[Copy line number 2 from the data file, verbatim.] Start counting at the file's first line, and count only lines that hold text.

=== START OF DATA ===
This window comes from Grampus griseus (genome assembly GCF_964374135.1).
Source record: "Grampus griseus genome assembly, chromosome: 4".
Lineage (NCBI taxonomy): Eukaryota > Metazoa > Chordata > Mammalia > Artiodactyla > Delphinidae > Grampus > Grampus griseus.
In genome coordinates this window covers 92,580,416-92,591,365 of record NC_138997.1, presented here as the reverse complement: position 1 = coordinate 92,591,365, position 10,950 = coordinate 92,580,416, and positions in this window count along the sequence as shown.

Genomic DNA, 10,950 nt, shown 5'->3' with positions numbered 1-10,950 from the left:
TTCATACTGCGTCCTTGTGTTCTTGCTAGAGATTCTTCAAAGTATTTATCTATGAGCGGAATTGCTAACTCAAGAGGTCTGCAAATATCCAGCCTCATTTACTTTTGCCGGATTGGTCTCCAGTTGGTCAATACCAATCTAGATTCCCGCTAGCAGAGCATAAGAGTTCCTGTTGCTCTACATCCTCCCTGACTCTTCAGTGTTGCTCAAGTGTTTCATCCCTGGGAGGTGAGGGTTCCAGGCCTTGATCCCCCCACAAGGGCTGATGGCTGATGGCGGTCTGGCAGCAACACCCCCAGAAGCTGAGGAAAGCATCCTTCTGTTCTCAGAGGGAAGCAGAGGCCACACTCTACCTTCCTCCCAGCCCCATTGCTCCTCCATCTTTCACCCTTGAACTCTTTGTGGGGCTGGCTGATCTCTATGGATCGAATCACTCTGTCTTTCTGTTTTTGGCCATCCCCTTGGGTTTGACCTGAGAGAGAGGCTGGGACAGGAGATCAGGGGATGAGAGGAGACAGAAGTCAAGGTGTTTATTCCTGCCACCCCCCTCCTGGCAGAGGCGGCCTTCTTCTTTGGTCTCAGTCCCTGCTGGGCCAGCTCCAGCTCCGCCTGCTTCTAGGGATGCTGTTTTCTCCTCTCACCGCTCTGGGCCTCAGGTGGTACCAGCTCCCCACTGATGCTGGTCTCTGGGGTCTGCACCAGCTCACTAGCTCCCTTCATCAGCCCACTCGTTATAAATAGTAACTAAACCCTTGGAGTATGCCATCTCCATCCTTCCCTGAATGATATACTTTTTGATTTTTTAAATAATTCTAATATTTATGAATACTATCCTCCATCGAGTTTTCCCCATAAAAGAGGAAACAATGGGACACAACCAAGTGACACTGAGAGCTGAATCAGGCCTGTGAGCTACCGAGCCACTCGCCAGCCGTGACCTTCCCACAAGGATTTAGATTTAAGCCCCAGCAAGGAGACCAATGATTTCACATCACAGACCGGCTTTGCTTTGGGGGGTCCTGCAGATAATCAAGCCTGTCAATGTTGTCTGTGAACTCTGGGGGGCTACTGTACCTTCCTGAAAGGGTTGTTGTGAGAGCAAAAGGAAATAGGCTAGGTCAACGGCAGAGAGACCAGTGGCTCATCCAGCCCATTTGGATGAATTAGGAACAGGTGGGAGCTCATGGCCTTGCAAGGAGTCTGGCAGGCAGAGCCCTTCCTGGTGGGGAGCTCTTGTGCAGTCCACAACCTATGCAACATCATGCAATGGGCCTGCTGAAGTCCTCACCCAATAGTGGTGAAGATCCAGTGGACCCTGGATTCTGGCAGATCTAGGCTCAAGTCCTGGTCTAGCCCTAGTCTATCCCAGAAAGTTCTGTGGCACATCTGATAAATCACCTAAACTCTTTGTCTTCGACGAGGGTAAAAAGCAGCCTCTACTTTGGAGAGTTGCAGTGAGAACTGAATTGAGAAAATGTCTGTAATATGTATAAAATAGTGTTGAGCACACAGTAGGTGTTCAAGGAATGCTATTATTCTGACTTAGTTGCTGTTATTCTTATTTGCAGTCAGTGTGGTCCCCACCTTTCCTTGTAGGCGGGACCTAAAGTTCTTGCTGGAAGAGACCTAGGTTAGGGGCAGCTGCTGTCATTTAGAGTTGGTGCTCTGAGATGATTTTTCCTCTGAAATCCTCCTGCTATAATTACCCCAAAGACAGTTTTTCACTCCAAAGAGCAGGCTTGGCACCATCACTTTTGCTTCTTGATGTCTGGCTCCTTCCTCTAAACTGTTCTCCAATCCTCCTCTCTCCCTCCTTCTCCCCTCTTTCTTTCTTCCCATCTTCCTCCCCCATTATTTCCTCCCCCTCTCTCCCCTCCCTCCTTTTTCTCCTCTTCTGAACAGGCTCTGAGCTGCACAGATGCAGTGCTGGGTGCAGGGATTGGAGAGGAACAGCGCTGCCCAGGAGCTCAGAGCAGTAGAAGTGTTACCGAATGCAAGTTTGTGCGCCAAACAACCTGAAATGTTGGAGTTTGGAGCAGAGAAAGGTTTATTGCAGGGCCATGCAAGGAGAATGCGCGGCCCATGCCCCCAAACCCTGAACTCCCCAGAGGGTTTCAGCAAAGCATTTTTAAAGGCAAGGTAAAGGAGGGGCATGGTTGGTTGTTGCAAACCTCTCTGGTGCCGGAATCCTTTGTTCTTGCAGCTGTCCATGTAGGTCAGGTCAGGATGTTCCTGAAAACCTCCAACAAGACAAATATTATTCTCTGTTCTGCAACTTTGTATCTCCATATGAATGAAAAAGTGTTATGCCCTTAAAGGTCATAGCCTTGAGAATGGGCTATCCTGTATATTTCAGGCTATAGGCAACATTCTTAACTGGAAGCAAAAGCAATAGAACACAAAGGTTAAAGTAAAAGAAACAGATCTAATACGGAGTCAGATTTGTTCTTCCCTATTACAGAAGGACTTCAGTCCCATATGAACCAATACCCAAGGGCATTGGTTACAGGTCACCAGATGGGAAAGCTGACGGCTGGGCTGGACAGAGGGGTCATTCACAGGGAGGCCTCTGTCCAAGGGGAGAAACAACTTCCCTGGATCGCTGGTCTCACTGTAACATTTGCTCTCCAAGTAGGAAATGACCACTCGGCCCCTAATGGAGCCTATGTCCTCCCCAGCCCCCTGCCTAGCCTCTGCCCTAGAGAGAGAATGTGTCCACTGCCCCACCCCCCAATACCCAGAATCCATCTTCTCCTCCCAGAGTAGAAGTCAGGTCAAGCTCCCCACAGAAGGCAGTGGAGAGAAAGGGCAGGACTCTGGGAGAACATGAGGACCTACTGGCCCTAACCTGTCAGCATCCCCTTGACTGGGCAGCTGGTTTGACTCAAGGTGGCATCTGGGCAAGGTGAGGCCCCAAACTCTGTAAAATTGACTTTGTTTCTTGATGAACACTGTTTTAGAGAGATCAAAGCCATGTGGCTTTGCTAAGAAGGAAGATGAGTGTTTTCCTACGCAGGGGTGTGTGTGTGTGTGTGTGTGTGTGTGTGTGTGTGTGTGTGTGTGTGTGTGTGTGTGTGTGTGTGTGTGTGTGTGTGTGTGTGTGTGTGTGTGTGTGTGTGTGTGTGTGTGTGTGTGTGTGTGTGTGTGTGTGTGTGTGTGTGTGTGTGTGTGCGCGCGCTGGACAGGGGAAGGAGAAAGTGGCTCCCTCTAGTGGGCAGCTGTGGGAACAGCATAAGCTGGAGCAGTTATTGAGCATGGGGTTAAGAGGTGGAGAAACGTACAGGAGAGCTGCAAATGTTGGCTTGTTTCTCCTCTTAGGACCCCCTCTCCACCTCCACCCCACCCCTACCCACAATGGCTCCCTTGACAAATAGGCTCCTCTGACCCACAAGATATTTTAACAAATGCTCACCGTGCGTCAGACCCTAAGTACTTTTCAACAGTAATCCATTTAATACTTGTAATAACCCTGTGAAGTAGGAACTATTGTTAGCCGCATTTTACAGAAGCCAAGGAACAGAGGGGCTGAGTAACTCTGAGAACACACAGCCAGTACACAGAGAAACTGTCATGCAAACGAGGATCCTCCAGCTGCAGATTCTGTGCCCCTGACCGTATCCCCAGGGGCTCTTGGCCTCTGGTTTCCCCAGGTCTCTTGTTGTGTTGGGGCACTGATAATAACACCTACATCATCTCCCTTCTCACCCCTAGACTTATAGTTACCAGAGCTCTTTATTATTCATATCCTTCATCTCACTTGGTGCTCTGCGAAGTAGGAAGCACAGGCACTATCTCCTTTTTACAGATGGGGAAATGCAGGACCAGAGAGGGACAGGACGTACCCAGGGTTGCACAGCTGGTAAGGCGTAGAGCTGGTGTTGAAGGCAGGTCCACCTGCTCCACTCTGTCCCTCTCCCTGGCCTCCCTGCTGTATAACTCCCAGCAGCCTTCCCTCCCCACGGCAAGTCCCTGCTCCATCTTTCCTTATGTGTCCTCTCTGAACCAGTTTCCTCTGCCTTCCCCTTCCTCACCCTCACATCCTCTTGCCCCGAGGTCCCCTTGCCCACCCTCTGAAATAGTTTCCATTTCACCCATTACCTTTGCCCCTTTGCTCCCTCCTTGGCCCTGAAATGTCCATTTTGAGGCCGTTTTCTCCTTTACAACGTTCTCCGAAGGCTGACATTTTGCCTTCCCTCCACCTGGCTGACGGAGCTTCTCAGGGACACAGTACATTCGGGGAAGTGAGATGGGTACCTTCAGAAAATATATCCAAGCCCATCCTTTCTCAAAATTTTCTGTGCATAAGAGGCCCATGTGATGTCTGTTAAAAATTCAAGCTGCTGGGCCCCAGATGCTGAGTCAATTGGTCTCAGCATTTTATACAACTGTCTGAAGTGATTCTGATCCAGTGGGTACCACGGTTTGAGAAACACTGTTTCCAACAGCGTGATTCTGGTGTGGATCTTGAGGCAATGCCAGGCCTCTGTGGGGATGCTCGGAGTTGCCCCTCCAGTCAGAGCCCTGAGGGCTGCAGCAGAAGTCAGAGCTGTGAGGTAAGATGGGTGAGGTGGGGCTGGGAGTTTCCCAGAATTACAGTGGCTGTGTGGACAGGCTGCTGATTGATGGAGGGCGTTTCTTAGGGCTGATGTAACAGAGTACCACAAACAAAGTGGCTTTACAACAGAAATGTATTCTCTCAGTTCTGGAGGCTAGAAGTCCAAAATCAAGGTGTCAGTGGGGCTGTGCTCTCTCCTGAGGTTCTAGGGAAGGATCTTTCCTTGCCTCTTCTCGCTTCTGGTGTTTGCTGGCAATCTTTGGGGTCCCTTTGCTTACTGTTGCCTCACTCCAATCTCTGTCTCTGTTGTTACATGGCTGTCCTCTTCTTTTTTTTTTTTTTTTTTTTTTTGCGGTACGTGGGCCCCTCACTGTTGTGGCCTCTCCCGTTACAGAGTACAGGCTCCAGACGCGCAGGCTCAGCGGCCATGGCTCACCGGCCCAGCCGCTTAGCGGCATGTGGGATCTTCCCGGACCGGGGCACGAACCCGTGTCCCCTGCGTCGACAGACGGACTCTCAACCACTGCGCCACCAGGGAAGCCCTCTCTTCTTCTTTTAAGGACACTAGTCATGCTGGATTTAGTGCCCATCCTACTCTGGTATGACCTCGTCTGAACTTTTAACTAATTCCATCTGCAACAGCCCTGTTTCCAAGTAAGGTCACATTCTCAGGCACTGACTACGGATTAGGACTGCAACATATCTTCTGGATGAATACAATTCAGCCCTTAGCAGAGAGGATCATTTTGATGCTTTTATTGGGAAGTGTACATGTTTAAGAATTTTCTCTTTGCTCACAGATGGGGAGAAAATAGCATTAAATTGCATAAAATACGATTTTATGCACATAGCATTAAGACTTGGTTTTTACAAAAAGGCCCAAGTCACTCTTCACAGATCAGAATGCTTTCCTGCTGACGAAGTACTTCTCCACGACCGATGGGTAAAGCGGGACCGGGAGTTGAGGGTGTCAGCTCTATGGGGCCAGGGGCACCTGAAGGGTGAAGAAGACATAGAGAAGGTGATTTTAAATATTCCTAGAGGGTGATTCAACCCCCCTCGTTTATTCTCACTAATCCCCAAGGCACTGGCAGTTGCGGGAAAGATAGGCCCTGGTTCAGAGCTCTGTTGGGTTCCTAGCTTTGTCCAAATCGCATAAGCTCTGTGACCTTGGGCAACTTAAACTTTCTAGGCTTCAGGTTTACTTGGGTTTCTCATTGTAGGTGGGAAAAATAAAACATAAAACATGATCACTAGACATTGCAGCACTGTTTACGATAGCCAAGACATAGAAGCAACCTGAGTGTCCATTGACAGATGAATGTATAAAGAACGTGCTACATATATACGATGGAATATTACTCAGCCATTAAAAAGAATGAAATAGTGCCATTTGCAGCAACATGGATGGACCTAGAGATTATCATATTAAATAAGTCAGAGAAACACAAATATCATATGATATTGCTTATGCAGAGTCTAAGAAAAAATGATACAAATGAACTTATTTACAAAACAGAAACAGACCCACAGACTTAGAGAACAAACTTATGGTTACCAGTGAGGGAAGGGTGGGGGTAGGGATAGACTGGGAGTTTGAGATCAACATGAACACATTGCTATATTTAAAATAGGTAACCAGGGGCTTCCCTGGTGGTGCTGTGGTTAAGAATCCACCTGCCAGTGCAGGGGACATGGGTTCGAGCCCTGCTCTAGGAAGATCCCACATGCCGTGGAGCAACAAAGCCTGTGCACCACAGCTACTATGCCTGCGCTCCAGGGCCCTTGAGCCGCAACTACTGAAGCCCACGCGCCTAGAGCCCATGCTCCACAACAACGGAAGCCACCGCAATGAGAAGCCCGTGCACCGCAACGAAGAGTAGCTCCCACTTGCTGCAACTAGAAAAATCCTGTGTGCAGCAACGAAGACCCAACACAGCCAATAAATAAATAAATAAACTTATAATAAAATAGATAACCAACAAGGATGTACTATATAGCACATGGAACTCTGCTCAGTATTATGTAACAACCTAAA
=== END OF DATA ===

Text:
Source record: "Grampus griseus genome assembly, chromosome: 4".